another suffering heroine in a lars von trier film. here after losing her son in an accident her psychoanalyst husband takes her deep in the woods to 'eden' where she is to confront her fear of nature. nature is the garden of death. but it is also woman- and herself. evil resides in her as passion as she rebels against reason and the phallus; and her own womanhood in gruesome scenes of genital mutilation. gratuitous violence that i could not bear to watch. incredibly well made with all kinds of biblical allusions thrown in. not that i figured out most of them. but nowhere as complex as dogville.
a similar conversation that pits male rationality against female romanticism occurs in the middle of pierrot le fou, jean luc godard's wild ride with ferdinand or pierrot and anna karina- the wild child that leads him away from his stultifying bourgeois life- wife and kids and parties where the latest commodity is discussed in detail through coloured filters. pop culture and cultural references pop up everywhere- from proust and james joyce to film noir. film genres switch in staccato rhythms. seemed like a pop art film with its in-jokes about film making, its palette of primary colours and its set design with posters o art reproductions and designer chairs. lenin and coke are discussed in the sun drenched south of france; in the genteel sun and sand american culture is lampooned and loved, the vietnam war becomes a game.
graham greene's hero in 'the quiet american' is a world weary british reporter in love with a beautiful vietnamese woman, when a young american arrives in saigon with visions of a different future for the country. this white man's burden is to save the vietnamese from the evils of communism and the ineffectual colonial rule of the french; no matter what the cost in human lives. after all it is the larger ideological battle that must be won. echoes of every american war since. iraq especially.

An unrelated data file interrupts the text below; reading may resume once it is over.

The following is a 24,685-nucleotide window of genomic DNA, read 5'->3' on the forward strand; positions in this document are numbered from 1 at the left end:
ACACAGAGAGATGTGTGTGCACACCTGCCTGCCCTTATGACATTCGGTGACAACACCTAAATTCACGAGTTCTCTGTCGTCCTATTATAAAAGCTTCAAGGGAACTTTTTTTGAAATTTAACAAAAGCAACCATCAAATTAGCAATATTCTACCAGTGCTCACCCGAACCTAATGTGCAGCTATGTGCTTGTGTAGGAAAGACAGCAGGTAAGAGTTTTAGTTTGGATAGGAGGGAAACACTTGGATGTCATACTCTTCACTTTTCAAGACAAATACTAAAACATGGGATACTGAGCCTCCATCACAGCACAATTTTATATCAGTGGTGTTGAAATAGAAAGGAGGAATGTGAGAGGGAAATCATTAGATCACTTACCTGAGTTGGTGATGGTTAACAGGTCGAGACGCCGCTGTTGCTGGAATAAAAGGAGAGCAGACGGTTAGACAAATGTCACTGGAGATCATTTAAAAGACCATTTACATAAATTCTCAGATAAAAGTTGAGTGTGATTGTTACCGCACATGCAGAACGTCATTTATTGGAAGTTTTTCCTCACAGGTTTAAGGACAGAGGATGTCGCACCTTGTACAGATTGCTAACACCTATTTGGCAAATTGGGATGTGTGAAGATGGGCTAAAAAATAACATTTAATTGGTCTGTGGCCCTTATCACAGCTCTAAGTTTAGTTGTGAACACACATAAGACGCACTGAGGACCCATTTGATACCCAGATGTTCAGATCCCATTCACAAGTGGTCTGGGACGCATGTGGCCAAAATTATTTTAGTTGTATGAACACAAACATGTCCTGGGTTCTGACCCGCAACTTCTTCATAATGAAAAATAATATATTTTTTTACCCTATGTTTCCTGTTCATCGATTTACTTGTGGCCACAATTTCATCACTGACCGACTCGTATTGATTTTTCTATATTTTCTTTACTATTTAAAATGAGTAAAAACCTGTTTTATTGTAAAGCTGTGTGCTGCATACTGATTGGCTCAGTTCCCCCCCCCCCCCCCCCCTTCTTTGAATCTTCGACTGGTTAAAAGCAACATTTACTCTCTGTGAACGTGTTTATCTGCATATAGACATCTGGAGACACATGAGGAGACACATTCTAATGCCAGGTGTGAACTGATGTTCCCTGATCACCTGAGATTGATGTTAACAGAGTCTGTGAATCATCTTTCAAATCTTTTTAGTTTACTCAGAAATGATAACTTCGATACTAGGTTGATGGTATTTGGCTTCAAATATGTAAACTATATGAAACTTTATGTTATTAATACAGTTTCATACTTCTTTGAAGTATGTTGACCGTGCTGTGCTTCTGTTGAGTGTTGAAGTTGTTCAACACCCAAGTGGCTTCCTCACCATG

'the italian job' is good american pulp. mark walberg and a huge bunch of stars including donald sutherland and edward norton in a oceans eleven style crime caper. something about gold bricks and a double crossing partner. with all the cool gadgets and lines this really should be much better.
in the film version of ayn rand's 'the fountainhead' gary cooper as howard roark is the first laugh. and then there is the dominique francon who gets an orgasm everytime she sees his sweat drenched shirt- or when she sees him drill the limestone with his strong arms; or the 'radical' architecture that roark is supposed to have built which all look like bad renderings of modern architecture that you find in every architecture magazine even today. the film manages to stay true to the book and brings out its inherent silliness. the 'inspiring' speech at the end when roark justifies his individuality over the collective is hilarious especially since he has just blown up a low income housing settlement because the evil mediocrities have prettied it up. the howlers in the dialogue make this a must watch for all architects.